Salad Mis en Place. Pickled red, golden and chioggia beets and cilantro flowers.
Thank you to all who helped. Thank you to Lexy Close for helping so much with the preparation of all the food on Saturday evening and Eva Griffin for helping with pop up tents, logistics and running food during the meal while still being able to enjoy the meal herself. And a very big thanks to my boyfriend, Severian Simmons, for yet again helping me as a server and host! (and all the clean up and the scaring off of a raccoon rummaging through all the dirty dishes)
I’ve got a menu for the next supper which is an early fall Italian feast featuring homemade pappardelle as well as falling on the same eve as a harvest full moon/super moon/blood moon eclipse! Details and link to purchase tickets coming soon.
Thanks Greeneville for supporting a local farmer and chef and my dream of bringing folks together through simply executed fresh food and open air dining!
I’m so happy to launch a new project that will bring together farmers, chefs, local foods enthusiasts, artists and makers of all kinds. The River House Supper Club will host monthly suppers at a house on the Nolichuckey River on the Eastern Side of Greene County. Dinners will highlight produce, dairy, meats and fruits produced in the region and celebrating the enormous wealth of Appalachian agricultural land. The last Sunday of every month supper will be servied at 6pm. 3 courses of local fare. BYOB. There are opportunities to attend and enjoy supper for free or reduced price through a work-trade. Please email me directly if you would like to attend and help prep, cook, serve, set up or clean up in exchange for supper. I can be reached at firstname.lastname@example.org
Heirloom Tomato Salad
I will keep the first supper simple with fresh foods from the farm and al fresco dining on the river. In the future I would like to explore the possibility of adding a learning aspect to the suppers where guests can arrive early and particpate in a cooking class or have a Q&A with a producer after the meal. The focus of the suppers is to place where our food comes from and how it is produced.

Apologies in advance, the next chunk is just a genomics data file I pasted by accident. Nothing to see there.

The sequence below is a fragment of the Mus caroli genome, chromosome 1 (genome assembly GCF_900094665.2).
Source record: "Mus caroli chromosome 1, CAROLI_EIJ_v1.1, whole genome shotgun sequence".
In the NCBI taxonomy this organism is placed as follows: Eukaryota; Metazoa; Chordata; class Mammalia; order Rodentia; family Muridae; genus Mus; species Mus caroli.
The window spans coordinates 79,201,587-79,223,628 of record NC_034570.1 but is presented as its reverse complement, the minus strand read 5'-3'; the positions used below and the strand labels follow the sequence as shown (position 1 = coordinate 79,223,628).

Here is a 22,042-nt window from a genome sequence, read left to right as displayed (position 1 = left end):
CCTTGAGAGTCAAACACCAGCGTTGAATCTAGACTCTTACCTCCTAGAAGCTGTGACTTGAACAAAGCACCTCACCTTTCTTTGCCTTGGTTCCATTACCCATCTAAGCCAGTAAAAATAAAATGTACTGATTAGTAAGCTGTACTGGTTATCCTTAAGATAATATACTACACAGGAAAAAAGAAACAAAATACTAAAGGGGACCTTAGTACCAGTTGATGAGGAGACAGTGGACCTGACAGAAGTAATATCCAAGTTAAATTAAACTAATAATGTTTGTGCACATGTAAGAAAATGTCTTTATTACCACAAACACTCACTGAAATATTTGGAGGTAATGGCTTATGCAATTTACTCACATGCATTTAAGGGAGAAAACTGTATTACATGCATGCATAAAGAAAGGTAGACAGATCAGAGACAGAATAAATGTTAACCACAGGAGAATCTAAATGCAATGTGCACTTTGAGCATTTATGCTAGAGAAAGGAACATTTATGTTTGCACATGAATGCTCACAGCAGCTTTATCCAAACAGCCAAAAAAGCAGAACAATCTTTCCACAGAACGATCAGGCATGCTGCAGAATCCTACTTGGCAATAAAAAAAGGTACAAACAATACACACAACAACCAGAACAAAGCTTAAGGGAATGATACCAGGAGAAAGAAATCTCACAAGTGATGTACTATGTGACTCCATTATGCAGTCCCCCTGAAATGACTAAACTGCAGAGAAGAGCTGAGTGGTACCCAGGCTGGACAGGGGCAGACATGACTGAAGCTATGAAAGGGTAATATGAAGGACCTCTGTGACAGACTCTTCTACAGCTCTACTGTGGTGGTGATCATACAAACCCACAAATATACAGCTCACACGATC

The first supper will be held August 30th, 2015 at 6:00 PM.
August 30, 2015 Menu
Raw Mixed Greens with Pickled Beets (Rural Resources Farm), Local Goat Cheese, Popcorn and Radish Sprouts, Blueberry Vinaigrette
Chicken Tikka Masala, Vegetarian Samosas, Brown Basmati Rice and Sweet Potato Leaves. Served with Fresh Apple Chutney and Raita.
Gulab Jabun ( Indian Donuts) made with sweet winter squash and served with Vanilla Bean Ice Cream
*Tempeh Tikka Masala can be substituted for vegetarian option.
Flounder crusted with crispy sweet potatoes and smothered with sage and butter toasted panko and collards pesto.
If you love a bright green, garlicky and lemony pesto as much as I do, you don’t just sit around and wait for basil season. Pestos can be made of many different greens including kale, chard, collards, cilantro, parsley or a combination of any of the aforementioned. Young, tender collard leaves as found in the high tunnel last week during the deep freeze that covered the ground of East Tennessee outside were perfect for pesto.
What do you kids know about Arthur Treacher’s Fish & Chips? Nothing? That’s what I thought. It happens to have been my first REAL 16 year old job. It was located in the Food Court in the Galleria Mall in Buffalo, NY and it’s where my love affair with deep fried balls of corn meal began and ended, until now.
Christmas tree is down and all the house plants are dead. Besides the amazing winter sunrises over the river (red, orange and purple skies) and sunsets over the mountains, things are looking pretty dismal around here. Then I took a drive up to the Boone Street Market in Jonesborough, TN.